Fryer managed to track down an article published in the English Review from December 1913, complaining about hidden books in the British Museum. In The Taboos of the British Museum Library, the authors claimed there were three general classes of books liable to be secreted by the library at that time:
1. Subversive of the throne
2. Subversive of religion
3. Of an improper or obscene character
In response to an author who’s latest book had been ‘dissapeared’, the Keeper of books wrote this rather unhelpful reply;
“Dear Sir, – In your letter of the 12th July, referring to books which are not entered in the catalogue, you ask me whether there are any printed instructions issued, and available for public use, by which the public may know of the existence of such books, and to the conditions under which they may be consulted. My reply to your question is that there are no printed instructions relating to such books.”
Fryer makes his views on these restrictions clear on the final page of the book;
“It is high time the museum authorities realized that the un-catalogued books in their care are not their private property, and that their refusal to let people know exactly what they have and have not got is unworthy of a great national library and totally inimical to scholarship.”
Since those repressive days of the 1960’s the library has indeed opened up the catalogue, and these curiosities can be found. But only ordered up from the basement by those who have a serious academic interest.
After my ‘once in a lifetime’ trip to the top of Kilimanjaro with my son, friends asked what my next adventure would be. My reply was ‘I have no plans’.
However, the annual SLA conference in San Diego at the beginning of June provided an opportunity to revisit an adventure from my youth. Aged 18, during my gap year between school and university, I flew to the Philadelphia, bought a Suzuki GS750 motorbike and rode over ten thousand miles around the United States and Canada. Although it was certainly a big journey, the confidence that youth brings, meant I was not in awe of the scale of the undertaking. Each morning I just got on the bike and headed on towards the next suitable camp-site for the night with my ‘one-man’ tent. It was all about the journey and encounters made on the way, rather than any particular destination.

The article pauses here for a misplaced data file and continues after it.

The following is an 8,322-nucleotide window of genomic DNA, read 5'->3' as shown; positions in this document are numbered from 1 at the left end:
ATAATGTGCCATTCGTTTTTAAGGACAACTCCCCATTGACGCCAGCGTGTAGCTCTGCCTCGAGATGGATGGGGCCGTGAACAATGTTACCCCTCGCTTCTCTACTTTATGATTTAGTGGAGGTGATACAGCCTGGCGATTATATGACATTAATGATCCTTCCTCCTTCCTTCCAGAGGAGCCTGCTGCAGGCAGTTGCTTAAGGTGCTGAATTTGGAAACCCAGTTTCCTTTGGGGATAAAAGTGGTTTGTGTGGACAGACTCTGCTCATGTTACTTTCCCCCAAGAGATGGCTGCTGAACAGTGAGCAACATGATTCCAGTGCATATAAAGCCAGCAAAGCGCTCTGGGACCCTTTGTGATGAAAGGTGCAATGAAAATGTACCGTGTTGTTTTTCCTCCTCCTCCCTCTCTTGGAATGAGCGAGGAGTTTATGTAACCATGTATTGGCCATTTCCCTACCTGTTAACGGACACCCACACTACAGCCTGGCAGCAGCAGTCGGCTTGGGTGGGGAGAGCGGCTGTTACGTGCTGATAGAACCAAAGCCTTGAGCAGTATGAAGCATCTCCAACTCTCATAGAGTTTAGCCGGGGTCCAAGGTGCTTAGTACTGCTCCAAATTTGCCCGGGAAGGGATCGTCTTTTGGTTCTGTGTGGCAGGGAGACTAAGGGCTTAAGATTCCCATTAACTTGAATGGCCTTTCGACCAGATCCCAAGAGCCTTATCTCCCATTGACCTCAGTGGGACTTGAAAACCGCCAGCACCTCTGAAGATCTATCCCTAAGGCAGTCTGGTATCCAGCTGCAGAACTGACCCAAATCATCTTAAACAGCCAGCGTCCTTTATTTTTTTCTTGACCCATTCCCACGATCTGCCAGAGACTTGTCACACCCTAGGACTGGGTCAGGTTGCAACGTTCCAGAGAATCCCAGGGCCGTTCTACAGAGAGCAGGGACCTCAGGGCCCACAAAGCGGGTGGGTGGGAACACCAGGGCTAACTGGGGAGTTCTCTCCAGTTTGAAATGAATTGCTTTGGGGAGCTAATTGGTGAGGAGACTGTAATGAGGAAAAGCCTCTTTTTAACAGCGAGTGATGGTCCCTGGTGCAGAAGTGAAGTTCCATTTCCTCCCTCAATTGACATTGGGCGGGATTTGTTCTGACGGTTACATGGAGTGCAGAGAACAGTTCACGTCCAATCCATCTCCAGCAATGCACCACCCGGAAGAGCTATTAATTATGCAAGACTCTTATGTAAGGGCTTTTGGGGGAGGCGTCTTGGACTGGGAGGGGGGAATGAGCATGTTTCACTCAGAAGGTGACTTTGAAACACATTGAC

Suzuki GS750 circa 1976
Thirty five years on I decided to make sure I had the ‘right’ bike for the trip. Which meant hiring a Harley Davidson Road King for the two long days of riding from San Diego to Las Vegas and back. In my younger biker days, Harleys or Hogs as they are affectionately known to their fans, were something of a joke in the UK. They were infamous for their unreliable low power ‘agricultural’ engines, their inability to lean around even the mildest of bend without something hitting the road, or even more worrying, the ability to stop when required.
But driving through Death Valley in the heat of the day, on the Suzuki 750 all those years ago, gave me a new appreciation of the benefits of a solid slow cruiser that would run all day at 60mph with the engine ticking over a lazy pace.
I snuck away from the final session of the excellent 2013 SLA conference, and headed up to the offices of Eagle Rider located in Old Town San Diego. It was at this point the scale of the undertaking began to dawn on me. On first sight the bike was even bigger than I was expecting. Sparkling in the bright sun from its many chromed surfaces, it was simply enormous. Weighing in at 385kg and packing a 1700cc V-twin air-cooled engine it looked too heavy to hold upright, let alone ride the 450 miles to Vegas. Before the trip I had joked to friends how different this bike would be compared to my pocket rocket Kawasaki KR-1S safely tucked away in my garden shed at home.
The Road King was literally three times heavier, and seven times bigger in the engine department.